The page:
I don't really like the straight line of the muzzle paint, either.  I wish the transition from light to dark was more subtle.  

I appreciate the fact that this Spirit has a molded vinyl forelock, though.  It might not match the mane and tail, bit it's much better-looking than the scraggly forelock on the Breyer horse.

Toy Box Philosopher

Spirit's ears are also made of bendable vinyl, which is nice because they're less likely to break or chip.

As with the Breyer horse, I think this Spirit looks better when his mane is out of view.  I'd try another haircut, but I've lost my nerve a little after that first attempt, and I still can't find my trusty razor comb.


Here are the two Spirits side-by-side (back before I cut the Breyer horse's mane):

Breyer Spirit (left) and Just Play Spirit (right).
And from the other side:

Just Play Spirit (left) and Breyer Spirit (right).
The Just Play horse is quite a bit smaller, but has a stockier frame and less detail in his musculature.

Breyer Spirit (left) and Just Play Spirit (right).
The Just Play Spirit's coat has more yellow in it, which I think is more accurate to the television Spirit.  Also, the Just Play horse's dark brown mane and tail are more accurate to the show....although I prefer the look of the pure black mane and tail on the Breyer horse.

Breyer Spirit (left) and Just Play Spirit (right).
Now let's look at Just Play's Lucky:


This doll did not come with any rubber bands in her hair.  Instead, her hair is plastered with sticky styling product.  So sticky, in fact, that I had to get up and wash my hands several times throughout the review...and my camera is still sticky.  Gross.

Also, how did Just Play come up with this face?

What the...
Who is this supposed to be?  It doesn't look anything like Lucky...even when Lucky has wide eyes and a goofy smile on her face:

I brushed Lucky's sticky hair, which made it a little smoother...


...and a lot poofier:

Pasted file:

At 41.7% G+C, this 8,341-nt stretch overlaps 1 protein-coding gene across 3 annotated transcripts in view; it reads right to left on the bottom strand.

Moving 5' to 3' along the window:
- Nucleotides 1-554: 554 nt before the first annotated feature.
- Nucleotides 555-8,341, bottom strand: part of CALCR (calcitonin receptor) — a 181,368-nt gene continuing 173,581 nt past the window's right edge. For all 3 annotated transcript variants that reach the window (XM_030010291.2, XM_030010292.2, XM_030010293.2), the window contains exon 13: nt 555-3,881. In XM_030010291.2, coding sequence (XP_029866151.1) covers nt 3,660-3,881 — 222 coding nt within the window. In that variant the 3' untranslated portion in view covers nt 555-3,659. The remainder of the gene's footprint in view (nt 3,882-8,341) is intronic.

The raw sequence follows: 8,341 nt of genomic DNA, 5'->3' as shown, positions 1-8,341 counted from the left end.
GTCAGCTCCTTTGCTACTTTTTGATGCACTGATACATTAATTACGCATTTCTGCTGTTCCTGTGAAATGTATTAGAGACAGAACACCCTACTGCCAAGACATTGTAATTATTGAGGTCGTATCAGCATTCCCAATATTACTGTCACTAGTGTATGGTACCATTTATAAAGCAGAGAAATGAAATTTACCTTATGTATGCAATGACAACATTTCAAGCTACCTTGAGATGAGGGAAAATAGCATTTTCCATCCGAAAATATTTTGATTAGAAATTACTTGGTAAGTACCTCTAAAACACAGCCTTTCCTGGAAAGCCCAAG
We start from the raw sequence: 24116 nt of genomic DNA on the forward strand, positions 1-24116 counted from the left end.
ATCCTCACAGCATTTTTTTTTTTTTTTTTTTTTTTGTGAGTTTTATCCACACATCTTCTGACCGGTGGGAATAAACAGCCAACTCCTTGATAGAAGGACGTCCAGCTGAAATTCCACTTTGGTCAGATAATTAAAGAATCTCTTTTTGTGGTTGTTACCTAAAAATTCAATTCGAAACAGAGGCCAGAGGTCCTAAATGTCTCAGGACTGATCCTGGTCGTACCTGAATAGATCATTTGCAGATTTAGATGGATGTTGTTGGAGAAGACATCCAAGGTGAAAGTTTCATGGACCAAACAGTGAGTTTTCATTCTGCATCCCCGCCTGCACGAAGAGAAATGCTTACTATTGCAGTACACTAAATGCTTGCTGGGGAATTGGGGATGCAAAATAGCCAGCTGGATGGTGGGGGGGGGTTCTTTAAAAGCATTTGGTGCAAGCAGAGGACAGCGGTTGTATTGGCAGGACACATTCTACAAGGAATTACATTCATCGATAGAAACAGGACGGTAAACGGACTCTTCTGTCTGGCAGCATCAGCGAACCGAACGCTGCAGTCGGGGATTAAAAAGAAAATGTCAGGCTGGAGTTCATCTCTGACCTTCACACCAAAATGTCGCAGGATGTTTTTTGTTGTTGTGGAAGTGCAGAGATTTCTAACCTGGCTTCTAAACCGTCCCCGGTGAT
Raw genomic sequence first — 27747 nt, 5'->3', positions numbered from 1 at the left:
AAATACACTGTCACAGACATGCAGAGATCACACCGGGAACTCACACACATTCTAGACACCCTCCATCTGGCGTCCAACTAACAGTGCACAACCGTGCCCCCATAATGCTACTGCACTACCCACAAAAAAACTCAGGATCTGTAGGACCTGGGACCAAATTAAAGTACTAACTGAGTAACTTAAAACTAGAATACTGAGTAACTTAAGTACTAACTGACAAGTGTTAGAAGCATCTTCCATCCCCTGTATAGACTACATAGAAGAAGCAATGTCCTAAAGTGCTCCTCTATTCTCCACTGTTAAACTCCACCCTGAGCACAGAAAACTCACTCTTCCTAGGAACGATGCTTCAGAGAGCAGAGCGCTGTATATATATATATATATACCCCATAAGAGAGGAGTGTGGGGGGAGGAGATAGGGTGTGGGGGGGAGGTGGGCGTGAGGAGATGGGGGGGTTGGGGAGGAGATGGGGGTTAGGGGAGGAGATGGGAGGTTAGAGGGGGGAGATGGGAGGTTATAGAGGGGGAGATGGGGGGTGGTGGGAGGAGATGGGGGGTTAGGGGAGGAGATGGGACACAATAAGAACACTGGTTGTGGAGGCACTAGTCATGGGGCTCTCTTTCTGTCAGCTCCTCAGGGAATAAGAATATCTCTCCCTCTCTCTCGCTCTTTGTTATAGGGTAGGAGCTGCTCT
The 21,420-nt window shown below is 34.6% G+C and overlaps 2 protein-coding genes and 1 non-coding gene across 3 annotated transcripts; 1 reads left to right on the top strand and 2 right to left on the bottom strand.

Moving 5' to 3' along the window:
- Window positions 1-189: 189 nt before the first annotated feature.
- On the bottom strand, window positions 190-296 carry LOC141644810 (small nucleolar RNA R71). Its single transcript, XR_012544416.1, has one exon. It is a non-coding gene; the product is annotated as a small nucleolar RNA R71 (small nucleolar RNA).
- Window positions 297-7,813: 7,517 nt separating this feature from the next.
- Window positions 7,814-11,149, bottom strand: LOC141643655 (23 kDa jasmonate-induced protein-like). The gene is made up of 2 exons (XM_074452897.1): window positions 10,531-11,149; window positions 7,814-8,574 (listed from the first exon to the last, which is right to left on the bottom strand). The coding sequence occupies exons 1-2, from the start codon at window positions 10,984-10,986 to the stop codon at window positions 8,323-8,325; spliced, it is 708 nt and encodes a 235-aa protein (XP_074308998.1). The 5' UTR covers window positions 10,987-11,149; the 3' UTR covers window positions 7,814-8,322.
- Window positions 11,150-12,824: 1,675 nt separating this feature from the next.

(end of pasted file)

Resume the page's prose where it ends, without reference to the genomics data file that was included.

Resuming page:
The big hair feels more 1980 than 1880.
The ends of the hair flip upwards into a curl that's way out of proportion with the doll.

The rooting density is good, but you can see all of the little flecks of sticky gunge in there:

The hair is a pretty color, with a mix of auburn strands and some dark brown lowlights:

Currently--after a few days of play--the hair feels better.  The fiber is smooth and soft at the top, with slightly coarse ends.  It's fairly nice hair overall, but not as silky as the Breyer Lucky's hair.

Back on that first day, though, I had to pull the sticky mess of hair away from Lucky's face so that I could stop washing my hands every five minutes, and so that I could see all of her features more clearly.  

Notice how the front section of hair is rooted with a small center part.  This makes the hair especially thick in this area, and makes it difficult to create a smooth ponytail:

Lucky has huge, round eyes and a wide, closed-mouth smile.  Her eyebrows are dark and long, with a slightly evil-looking slant:

I don't trust her.
The eyes are a sickly brownish-yellow color, still nothing like the lovely eyes of the television Lucky:

Toy Box Philosopher

Lucky's eyes look up and slightly to her left.  She can look right at the camera, though:

This doll's profile reveals a very prominent jawline:

It looks like she's wearing a mask:

Why is the bone sticking out like that?
Here are the two Luckys right next to each other:

Just Play Lucky doll (left) and Breyer Lucky doll (right).

I don't love either one of these faces, but the Breyer version works much better for me on the whole.

Here's a full-body shot so that you can see the difference in the two dolls' heights:

Just Play Lucky doll (left) and Breyer Lucky doll (right).
Breyer Lucky is 6 inches tall and Just Play Lucky is a tad over 5 inches.

You'll notice that the dolls are dressed very similarly.  The Just Play Lucky is wearing a white shirt with an orange horse decal, but this shirt has a slightly different style than the Breyer shirt: